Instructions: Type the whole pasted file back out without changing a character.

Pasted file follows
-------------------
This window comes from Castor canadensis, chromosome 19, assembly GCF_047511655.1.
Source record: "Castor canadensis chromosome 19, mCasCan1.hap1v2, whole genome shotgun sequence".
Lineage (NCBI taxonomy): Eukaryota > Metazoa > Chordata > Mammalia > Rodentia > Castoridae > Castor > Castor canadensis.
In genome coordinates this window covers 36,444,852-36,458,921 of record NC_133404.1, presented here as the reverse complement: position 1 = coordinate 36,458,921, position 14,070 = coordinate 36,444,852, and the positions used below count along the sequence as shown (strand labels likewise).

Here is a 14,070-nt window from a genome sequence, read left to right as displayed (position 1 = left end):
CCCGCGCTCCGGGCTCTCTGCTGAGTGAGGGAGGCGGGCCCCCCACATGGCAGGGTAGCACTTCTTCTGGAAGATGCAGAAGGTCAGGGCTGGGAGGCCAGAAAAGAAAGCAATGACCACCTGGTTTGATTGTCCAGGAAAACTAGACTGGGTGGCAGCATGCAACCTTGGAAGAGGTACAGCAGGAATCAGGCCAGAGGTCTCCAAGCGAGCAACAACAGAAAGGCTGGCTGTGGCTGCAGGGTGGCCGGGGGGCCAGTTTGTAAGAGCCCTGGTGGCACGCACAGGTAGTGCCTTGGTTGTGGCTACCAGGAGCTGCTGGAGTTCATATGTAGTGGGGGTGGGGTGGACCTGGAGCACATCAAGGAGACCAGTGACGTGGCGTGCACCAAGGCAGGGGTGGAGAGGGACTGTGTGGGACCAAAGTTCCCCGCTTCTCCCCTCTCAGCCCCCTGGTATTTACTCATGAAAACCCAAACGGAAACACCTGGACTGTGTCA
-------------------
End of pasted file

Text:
This window comes from Castor canadensis, chromosome 19, assembly GCF_047511655.1.
Source record: "Castor canadensis chromosome 19, mCasCan1.hap1v2, whole genome shotgun sequence".
Lineage (NCBI taxonomy): Eukaryota > Metazoa > Chordata > Mammalia > Rodentia > Castoridae > Castor > Castor canadensis.
In genome coordinates this window covers 36,444,852-36,458,921 of record NC_133404.1, presented here as the reverse complement: position 1 = coordinate 36,458,921, position 14,070 = coordinate 36,444,852, and the positions used below count along the sequence as shown (strand labels likewise).

Here is a 14,070-nt window from a genome sequence, read left to right as displayed (position 1 = left end):
CCCGCGCTCCGGGCTCTCTGCTGAGTGAGGGAGGCGGGCCCCCCACATGGCAGGGTAGCACTTCTTCTGGAAGATGCAGAAGGTCAGGGCTGGGAGGCCAGAAAAGAAAGCAATGACCACCTGGTTTGATTGTCCAGGAAAACTAGACTGGGTGGCAGCATGCAACCTTGGAAGAGGTACAGCAGGAATCAGGCCAGAGGTCTCCAAGCGAGCAACAACAGAAAGGCTGGCTGTGGCTGCAGGGTGGCCGGGGGGCCAGTTTGTAAGAGCCCTGGTGGCACGCACAGGTAGTGCCTTGGTTGTGGCTACCAGGAGCTGCTGGAGTTCATATGTAGTGGGGGTGGGGTGGACCTGGAGCACATCAAGGAGACCAGTGACGTGGCGTGCACCAAGGCAGGGGTGGAGAGGGACTGTGTGGGACCAAAGTTCCCCGCTTCTCCCCTCTCAGCCCCCTGGTATTTACTCATGAAAACCCAAACGGAAACACCTGGACTGTGTCA